Tradeteq: How technology could help banks avoid the Basel IV lending crisis

Rising capital requirements threaten to restrict banks’ ability to fund trade finance deals and further limit economic growth.

Christophe Gugelman

In this guest author article for The fintech Time, Christopher Gugelmann argues that distributing trade finance assets to investors appears to be a practical solution to a looming lending crisis

Gugelmann is the CEO of Tradeteq, a trading platform that allows banks and financial institutions to connect, interact and transact. The company’s AI-based credit scoring, advanced analytics and investment management engine provide risk transparency and informed decisions.

Likewise, its simplified securitization tools reduce complexity and seek to make trade finance investments efficient, liquid and transparent.

The increased capital requirements outlined in Basel IV are expected to restrict banks’ ability to lend, as many companies already lack the funding they need. Here, Gugelmann explains that banking distribution of trade finance assets is key to freeing up balance sheets:

Implementation of Basel IV is set to begin in January 2023 and, with time running out, companies are grappling with their plans. However, Basel III has already imposed strict restrictions on banks active in trade finance lending and so the concern is that, without adequate preparations, Basel IV will further magnify the problem.

The evolution of Basel IV began in 2017 when amendments to address credit risk calculations emerged to complement Basel III. Dubbed Basel IV, the amendments were to be implemented initially in March 2022 before the 2023 start date at the latest. However, there are some regional variations. The European Commission and the bank of england then pushed back EU and UK deadlines to 2025 amid fears banks’ ability to lend was crucial to post-pandemic recovery, so it took longer to prepare.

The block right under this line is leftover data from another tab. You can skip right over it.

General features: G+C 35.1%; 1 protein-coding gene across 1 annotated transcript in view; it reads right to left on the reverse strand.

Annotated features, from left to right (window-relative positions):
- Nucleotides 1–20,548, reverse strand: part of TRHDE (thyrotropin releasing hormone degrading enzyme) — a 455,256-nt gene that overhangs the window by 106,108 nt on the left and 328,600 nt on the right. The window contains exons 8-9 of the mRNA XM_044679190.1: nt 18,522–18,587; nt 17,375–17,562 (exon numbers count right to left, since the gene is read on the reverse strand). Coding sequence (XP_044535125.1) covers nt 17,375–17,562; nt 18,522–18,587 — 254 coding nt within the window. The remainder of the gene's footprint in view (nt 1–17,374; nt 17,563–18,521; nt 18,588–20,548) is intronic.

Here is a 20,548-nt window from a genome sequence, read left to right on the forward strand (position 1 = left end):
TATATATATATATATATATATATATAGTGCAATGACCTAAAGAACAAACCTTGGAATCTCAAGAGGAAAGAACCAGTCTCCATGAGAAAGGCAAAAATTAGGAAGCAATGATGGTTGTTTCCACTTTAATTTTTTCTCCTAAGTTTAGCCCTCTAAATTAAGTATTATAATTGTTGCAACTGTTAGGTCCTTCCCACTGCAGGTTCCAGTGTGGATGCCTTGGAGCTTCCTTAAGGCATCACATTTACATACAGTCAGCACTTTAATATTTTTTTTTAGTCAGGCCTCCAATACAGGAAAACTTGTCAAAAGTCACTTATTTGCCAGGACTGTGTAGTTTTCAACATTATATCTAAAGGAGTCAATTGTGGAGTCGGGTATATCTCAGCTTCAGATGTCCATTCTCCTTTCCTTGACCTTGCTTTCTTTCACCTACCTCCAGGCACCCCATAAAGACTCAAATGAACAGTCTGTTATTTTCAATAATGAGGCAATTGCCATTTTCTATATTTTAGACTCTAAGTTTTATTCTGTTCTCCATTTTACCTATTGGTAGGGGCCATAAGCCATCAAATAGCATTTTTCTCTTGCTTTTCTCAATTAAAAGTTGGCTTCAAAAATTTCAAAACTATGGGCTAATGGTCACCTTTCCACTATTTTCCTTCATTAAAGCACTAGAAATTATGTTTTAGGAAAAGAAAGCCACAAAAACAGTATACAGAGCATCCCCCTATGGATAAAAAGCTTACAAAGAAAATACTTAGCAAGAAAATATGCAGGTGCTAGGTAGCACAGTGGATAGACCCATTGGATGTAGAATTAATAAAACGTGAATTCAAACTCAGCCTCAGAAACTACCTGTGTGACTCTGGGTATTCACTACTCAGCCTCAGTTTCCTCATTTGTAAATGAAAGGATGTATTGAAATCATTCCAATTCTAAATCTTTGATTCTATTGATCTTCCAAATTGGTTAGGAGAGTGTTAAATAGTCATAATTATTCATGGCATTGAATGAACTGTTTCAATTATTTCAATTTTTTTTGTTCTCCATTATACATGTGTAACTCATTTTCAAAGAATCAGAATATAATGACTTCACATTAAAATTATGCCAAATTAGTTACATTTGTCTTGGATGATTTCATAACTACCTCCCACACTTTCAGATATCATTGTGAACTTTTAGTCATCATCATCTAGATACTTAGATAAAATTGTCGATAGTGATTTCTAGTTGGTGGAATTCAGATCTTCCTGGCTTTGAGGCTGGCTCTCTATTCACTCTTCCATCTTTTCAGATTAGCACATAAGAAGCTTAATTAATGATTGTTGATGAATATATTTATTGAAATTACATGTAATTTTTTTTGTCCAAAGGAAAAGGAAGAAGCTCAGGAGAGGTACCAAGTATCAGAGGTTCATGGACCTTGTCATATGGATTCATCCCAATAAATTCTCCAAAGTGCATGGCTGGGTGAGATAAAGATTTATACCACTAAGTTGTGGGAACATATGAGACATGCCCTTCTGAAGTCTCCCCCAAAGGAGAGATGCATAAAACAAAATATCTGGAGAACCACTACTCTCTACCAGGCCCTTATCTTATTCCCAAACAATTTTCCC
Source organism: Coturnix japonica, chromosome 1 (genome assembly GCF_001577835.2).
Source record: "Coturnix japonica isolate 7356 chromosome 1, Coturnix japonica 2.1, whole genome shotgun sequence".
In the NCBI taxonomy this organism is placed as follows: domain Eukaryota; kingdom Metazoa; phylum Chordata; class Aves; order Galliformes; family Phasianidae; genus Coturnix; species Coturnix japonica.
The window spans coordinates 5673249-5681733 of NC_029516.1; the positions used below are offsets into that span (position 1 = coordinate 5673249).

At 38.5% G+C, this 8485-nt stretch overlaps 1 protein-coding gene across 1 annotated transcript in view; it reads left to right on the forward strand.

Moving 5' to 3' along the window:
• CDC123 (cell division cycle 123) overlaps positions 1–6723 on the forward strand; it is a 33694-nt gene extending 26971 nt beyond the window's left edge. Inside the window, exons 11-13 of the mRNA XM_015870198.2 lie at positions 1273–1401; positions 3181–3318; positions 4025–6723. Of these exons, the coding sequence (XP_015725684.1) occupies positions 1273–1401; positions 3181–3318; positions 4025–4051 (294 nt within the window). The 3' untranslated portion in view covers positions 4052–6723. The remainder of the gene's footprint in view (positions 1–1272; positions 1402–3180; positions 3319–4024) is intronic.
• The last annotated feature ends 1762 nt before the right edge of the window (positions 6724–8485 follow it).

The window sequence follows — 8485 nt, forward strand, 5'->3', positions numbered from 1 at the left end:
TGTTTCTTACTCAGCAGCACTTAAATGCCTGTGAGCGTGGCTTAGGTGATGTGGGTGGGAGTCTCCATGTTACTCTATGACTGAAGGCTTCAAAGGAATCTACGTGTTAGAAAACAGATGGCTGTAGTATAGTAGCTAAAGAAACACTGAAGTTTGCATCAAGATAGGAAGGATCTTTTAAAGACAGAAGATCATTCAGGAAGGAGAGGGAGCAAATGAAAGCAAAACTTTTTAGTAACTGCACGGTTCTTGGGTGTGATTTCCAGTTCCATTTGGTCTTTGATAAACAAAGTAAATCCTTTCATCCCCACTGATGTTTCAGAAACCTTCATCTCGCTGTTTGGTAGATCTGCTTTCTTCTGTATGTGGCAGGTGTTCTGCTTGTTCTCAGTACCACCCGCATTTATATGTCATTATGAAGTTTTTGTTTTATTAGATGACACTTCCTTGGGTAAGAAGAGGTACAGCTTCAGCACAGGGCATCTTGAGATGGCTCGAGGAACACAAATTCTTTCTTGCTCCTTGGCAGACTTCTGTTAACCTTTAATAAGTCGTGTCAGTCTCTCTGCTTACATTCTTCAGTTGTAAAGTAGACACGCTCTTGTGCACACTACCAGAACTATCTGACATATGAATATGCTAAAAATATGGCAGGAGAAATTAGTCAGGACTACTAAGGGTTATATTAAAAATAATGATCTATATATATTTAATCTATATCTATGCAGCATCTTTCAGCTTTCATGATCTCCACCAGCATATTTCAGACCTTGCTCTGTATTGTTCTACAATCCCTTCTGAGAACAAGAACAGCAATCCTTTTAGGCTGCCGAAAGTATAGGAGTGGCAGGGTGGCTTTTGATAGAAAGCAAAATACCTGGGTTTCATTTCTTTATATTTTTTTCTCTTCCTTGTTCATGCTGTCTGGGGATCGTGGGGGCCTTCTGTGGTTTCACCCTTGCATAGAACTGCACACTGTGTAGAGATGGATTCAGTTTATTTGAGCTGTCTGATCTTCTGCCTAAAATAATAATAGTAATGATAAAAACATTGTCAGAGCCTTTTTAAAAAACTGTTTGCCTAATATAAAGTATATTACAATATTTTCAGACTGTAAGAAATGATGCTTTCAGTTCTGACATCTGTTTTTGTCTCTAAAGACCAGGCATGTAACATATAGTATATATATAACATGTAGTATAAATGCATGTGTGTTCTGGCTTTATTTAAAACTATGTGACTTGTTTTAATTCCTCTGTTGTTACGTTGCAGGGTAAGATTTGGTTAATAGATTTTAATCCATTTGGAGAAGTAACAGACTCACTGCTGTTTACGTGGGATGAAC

The updates continued to be the subject of concern and debate among industry stakeholders. The International Chamber of Commerce highlighted how they could cause damage to banks, saying they “could have serious unintended consequences for the provision of profitable trade finance to the real economy”.

Various banking associations intervened, in particular Finance Denmarkwhich said in a note that the changes “will lead to an overall increase in capital requirements for EU banks of 23.6%” and that the figures “contrast sharply with the G20 indication that the final revision of Basel III should not lead to a significant increase in overall capital requirements.

The Growing Trade Finance Gap

The problem is that there is a looming crisis for businesses, many of which are already struggling to secure commercial financing from banks. This is a persistent problem that has led to the widening of the trade finance gap – the gap between supply and demand. Research from the Asian Development Bank estimates the gap to be $1.7 trillion.

Basel’s capital constraints are at the heart of the problem. The regulation requires banks to set aside more capital for trade finance transactions, which means they have had to increase capital requirements and reduce their standardized risk weights.